Cellular automata can produce dynamic patterns from very simple rules.
Conway's Game of Life is surely the most well-known example. It uses a 2D grid, in which each cell can be either 'living' or 'dead'. The grid is then passed through a number of generations (or steps). In a generation, each cell is updated based on its Moore neighbourhood, which consists of the eight surrounding cells:
For each generation, dead cells with three neighbours are born, and living cells with two or three neighbours stay alive. All the others die or stay inactive.
This can give rise to complex patterns and structures which repeat themselves. Below is an oscillator, which repeats itself after a given number of generations. Gliders may also occur, which move in a straight line.
If you fill the field with random noise and then set it running, at the end it is usually filled with simple still lives (static patterns) and oscillators like below, which never go away.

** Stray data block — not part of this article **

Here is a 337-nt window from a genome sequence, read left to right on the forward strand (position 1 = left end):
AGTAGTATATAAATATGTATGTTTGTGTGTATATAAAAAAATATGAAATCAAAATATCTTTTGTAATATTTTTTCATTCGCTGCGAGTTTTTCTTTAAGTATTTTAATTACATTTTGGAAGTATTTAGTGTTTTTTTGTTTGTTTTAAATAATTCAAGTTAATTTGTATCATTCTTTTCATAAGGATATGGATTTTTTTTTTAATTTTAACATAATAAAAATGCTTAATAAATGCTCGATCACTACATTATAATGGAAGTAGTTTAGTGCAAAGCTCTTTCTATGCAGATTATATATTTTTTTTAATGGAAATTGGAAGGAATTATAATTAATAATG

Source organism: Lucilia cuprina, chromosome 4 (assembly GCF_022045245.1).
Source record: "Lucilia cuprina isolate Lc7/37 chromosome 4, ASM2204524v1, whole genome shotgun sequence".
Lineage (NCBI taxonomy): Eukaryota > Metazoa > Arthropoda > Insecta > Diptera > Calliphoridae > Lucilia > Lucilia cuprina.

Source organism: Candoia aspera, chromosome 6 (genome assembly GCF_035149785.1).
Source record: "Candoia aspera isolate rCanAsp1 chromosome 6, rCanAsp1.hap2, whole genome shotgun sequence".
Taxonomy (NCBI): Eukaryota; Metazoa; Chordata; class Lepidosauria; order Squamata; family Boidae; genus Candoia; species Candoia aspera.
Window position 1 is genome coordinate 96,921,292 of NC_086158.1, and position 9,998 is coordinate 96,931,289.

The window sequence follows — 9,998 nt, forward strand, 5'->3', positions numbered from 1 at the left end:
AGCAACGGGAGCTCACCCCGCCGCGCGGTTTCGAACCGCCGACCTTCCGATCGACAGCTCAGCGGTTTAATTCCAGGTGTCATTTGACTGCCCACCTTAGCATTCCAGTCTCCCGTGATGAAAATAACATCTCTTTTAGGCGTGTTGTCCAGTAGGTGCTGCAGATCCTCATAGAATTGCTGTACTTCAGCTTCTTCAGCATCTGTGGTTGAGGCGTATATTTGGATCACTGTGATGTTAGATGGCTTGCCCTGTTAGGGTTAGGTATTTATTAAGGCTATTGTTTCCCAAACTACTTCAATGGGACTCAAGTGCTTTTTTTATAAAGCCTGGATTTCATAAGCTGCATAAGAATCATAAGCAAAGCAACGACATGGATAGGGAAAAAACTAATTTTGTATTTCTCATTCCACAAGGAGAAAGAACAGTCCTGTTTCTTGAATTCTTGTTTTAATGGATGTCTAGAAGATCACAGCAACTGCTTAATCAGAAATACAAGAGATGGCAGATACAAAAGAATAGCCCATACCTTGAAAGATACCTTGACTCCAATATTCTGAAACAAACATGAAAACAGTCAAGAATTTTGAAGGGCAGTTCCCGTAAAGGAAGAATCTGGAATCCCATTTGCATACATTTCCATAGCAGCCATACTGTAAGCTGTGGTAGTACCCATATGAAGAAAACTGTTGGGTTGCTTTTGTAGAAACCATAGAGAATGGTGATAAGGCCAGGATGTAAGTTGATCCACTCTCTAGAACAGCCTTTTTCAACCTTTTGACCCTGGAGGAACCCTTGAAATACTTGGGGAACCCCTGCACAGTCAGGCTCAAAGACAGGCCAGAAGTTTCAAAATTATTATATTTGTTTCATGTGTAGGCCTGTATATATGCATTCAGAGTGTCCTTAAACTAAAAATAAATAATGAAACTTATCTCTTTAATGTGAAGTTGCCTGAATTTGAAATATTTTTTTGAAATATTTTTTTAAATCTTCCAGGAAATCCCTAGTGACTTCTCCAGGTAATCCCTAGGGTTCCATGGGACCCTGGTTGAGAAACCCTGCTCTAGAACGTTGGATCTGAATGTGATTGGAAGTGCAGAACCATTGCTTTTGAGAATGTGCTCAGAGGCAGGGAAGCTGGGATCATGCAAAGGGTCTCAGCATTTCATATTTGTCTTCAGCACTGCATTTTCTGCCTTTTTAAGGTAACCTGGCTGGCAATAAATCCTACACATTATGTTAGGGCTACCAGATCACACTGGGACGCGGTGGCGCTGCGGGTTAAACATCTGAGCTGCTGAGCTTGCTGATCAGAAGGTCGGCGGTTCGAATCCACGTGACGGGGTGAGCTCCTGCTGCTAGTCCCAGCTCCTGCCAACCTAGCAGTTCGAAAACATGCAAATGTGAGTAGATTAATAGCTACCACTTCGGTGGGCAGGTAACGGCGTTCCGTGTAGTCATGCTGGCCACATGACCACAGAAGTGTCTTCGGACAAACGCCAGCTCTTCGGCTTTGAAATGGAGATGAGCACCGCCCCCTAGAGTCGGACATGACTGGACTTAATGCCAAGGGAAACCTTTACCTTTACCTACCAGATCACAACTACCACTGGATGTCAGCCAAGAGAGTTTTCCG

Maybe one of the most interesting things about this is despite its apparent structure and complexity, the entire set of rules can be encoded in a short string. Conway's Life has the rule set "23/3". This specifies the conditions for birth and persistence. Changing this string generates other CAs, many of which are interesting in their own right. "12345/3", for example, generates mazes (read more here).
This makes cellular automata relevant to this site because we are concerned with emergent behaviour.
Technically the Game of Life is infinite in size, but to simulate it you can choose either to have a hard border of dead cells, a field which wraps around on all four sides, or expand the simulated area dynamically (in which case you should use a sparse matrix to store the data).
Using a sparse matrix can optimise the processing of large fields. The simulation also lends itself well to parallelisation, as all processing within the grid happens locally.
Edwin Martin's blog provides an extensive list of some of the most common and most interesting patterns to be found. The Life Wiki is also an excellent resource. Optimisation is discussed here.